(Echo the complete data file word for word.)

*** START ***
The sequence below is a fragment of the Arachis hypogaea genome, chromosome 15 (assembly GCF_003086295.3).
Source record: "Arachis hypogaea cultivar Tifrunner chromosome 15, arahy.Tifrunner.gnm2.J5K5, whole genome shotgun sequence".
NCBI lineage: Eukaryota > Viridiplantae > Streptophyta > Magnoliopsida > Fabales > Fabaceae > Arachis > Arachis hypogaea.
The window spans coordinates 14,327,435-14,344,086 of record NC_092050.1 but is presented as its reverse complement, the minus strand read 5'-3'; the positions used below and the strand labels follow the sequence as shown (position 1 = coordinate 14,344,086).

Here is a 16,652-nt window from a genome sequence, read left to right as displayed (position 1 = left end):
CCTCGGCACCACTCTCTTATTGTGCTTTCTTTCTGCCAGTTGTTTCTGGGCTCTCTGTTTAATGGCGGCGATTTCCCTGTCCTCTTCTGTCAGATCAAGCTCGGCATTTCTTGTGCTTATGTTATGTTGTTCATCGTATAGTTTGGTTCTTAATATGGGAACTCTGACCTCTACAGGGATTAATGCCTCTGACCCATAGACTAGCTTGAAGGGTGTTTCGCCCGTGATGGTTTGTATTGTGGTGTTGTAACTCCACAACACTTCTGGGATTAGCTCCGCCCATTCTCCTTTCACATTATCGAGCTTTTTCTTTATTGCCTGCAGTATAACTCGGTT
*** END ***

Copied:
The sequence below is a fragment of the Arachis hypogaea genome, chromosome 15 (assembly GCF_003086295.3).
Source record: "Arachis hypogaea cultivar Tifrunner chromosome 15, arahy.Tifrunner.gnm2.J5K5, whole genome shotgun sequence".
NCBI lineage: Eukaryota > Viridiplantae > Streptophyta > Magnoliopsida > Fabales > Fabaceae > Arachis > Arachis hypogaea.
The window spans coordinates 14,327,435-14,344,086 of record NC_092050.1 but is presented as its reverse complement, the minus strand read 5'-3'; the positions used below and the strand labels follow the sequence as shown (position 1 = coordinate 14,344,086).

Here is a 16,652-nt window from a genome sequence, read left to right as displayed (position 1 = left end):
CCTCGGCACCACTCTCTTATTGTGCTTTCTTTCTGCCAGTTGTTTCTGGGCTCTCTGTTTAATGGCGGCGATTTCCCTGTCCTCTTCTGTCAGATCAAGCTCGGCATTTCTTGTGCTTATGTTATGTTGTTCATCGTATAGTTTGGTTCTTAATATGGGAACTCTGACCTCTACAGGGATTAATGCCTCTGACCCATAGACTAGCTTGAAGGGTGTTTCGCCCGTGATGGTTTGTATTGTGGTGTTGTAACTCCACAACACTTCTGGGATTAGCTCCGCCCATTCTCCTTTCACATTATCGAGCTTTTTCTTTATTGCCTGCAGTATAACTCGGTT